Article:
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Knit, Tuck and Miss Stitch

Knit, Tuck and Miss Stitch

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Published by Vasant Kothari

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Published by: Vasant Kothari on Nov 23, 2010
Copyright:Attribution Non-commercial


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here are three principle stitches utilised in knit fabrics: Knit,tuck and miss stitch. These three stitches, or combinationsof them appearing in the same fabric, form the basis of all knittedfabrics.
Formation of loop structures
The weft knitted structures described so far have been totallycomposed of knitted loops, which are produced whenever theneedle clears the old loop, receives the new yarn and knock over the old loop from the previous knitting cycle. Fig. 6.1 showsthe three possible positions of the needle at the time of feedingthe yarn. They are referred to as knit, tuck and miss positions.These different stitches are produced by controlling the heightof the needles and the individual selection of needles enableknit, tuck or miss stitches to be formed.For different stitch requirements, swing cams or auxiliary camsare placed between the rising cams and the stitch cams to changethe path of the needle butts to form a raceway and the needlebutts travel in this restricted path accordingly to form knit, tuck and miss stitch.
has doneMaster’s in Textiles Technology fromDKTE’s Textile and Engineering Institute,Ichalkaranji (Shivaji University, Kolhapur),Maharashtra. He has also done Diplomain Export Management (Apparel Export)from the Indian Institute of ExportManagement, and Garment Export andMerchandising Management from NIFT,Bangalore. Presently, he’s working as anAssistant Professor in Department of Fashion Technology, NIFT, Bangalore.(This is his fifth input from the series of articles in
Knitting Views 
Knit stitch
The knit stitch is the basic stitch. It is also called the plain stitch.Knit stitch is formed when the needle carries out a completestroke, reaching the maximum height on the looping plane.The tuck loop will always lie at the back of the held loop. Thenumbers of consecutive tucks on any one needle is limited by theamount of yarn that the needle hook can hold, with the maximumusually being between four to five loops. Fig 6.5 shows thetechnical face of the tuck stitch along with the knitting notations.
Fig 6.1 Three needle positions for the production of three stitch types.Fig 6.2 Cam setting for different stitches
 Tuck stitch
A tuck stitch is formed when a knitting needle holds its old loopand then receives a new yarn. Two loops then collect in theneedle hook. The previously formed knitted loop is called theheld loop and the loop which joins it is a tuck loop.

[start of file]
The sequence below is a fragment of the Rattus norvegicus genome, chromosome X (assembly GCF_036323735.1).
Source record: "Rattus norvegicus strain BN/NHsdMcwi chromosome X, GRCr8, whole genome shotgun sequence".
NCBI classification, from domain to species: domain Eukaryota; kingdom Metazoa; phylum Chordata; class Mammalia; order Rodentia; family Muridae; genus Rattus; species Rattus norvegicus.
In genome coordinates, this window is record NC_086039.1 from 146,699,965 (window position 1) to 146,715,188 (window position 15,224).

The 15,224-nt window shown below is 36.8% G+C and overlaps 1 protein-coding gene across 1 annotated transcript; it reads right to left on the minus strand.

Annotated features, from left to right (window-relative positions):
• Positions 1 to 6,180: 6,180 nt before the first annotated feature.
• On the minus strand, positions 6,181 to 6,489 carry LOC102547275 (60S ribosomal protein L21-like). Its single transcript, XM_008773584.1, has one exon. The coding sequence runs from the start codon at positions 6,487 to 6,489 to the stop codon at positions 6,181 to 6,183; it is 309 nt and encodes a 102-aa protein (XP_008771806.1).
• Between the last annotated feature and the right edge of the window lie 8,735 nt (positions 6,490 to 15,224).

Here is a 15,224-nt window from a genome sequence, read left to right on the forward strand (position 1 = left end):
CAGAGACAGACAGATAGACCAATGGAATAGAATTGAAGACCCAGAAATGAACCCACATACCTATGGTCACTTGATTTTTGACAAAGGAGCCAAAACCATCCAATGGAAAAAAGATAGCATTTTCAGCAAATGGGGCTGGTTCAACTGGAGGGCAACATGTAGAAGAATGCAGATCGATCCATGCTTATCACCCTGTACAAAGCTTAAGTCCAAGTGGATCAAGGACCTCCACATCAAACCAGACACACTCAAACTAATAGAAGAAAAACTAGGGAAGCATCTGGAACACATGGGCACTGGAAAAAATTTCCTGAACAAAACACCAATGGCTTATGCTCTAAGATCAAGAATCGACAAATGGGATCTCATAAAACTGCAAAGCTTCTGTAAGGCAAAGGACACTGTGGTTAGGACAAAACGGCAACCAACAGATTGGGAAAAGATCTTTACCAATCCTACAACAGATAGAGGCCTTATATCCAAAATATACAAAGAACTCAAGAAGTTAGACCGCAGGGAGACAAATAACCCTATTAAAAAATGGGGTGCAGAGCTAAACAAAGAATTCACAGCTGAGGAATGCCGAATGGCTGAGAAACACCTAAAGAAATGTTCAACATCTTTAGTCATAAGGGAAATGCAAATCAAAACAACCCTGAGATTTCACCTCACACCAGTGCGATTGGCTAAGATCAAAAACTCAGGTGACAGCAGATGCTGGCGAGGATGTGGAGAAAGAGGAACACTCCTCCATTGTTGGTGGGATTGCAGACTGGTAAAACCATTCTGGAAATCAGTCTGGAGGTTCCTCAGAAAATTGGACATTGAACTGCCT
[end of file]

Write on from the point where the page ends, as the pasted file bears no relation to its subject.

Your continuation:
Fig 6.3 Face and back of knit stitchFig 6.4 Tuck stitch produced on a latch needle machineFig 6.5 Technical face of tuck stitch fabric with stitch notations
The resultant stitch is elongated. Tuck stitches appear on theback of a fabric and may be recognised as an inverted V, sometimeelongated for two or more courses, depending on how manytimes the stitched was tucked. Fig 6.6 shows a single tuck viewedfrom technical face and back of the fabric.Fig 6.7 shows a single tuck viewed from the technical back and,in addition, how this structure is represented using conventionalstitch notations.Tuck stitches tends to reduce the length of the fabric and increaseits width (Wales are pushed apart), resulting in the fabric beingthicker (yarn from the tuck stitch lies on top of the precedingstitch) with less extension in the width.The tuck stitch is used in knitted fabric to create design effectsin colour, raised surface texture, or a hole or eyelet effect.
Miss stitch
A miss stitch is created when one or more knitting needles aredeactivated and do not move into position to accept the yarn.The yarn merely passes by and no stitch is formed.The float will lie freely on the reverse side of the held loop, whichis the technical back, and in the case of rib and interlock structures it will be inside the fabric. Fig 6.10 illustrates that thefloat will extend from the base of one knitted or tucked loop tothe next.
Fig 6.6 Tuck stitchFig 6.7 Tucking over four adjacent plain needlesFig 6.8 Tuck stitch (Face and Back)Fig 6.9 Float stitch produced on a latch needle machineFig 6.10 Technical face of float stitch
Miss stitch is also known as float stitch or welt stitch. Fig 6.11shows the face and the back of the miss stitch.Fig 6.12 shows a four needle float viewed from the technicalback, together with the conventional stitch notation used torepresent this structure.The introduction of miss stitches results in the fabric becomingnarrower in width, since the wales are pulled closer together andthe held loop ‘robs’ yarn from adjacent loops. This tends to improvefabric stability. The miss stitch also has a tendency to increase

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